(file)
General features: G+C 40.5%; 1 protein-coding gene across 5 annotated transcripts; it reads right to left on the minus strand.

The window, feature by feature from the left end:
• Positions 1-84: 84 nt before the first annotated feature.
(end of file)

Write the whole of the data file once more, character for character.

General features: G+C 40.5%; 1 protein-coding gene across 5 annotated transcripts; it reads right to left on the minus strand.

The window, feature by feature from the left end:
• Positions 1-84: 84 nt before the first annotated feature.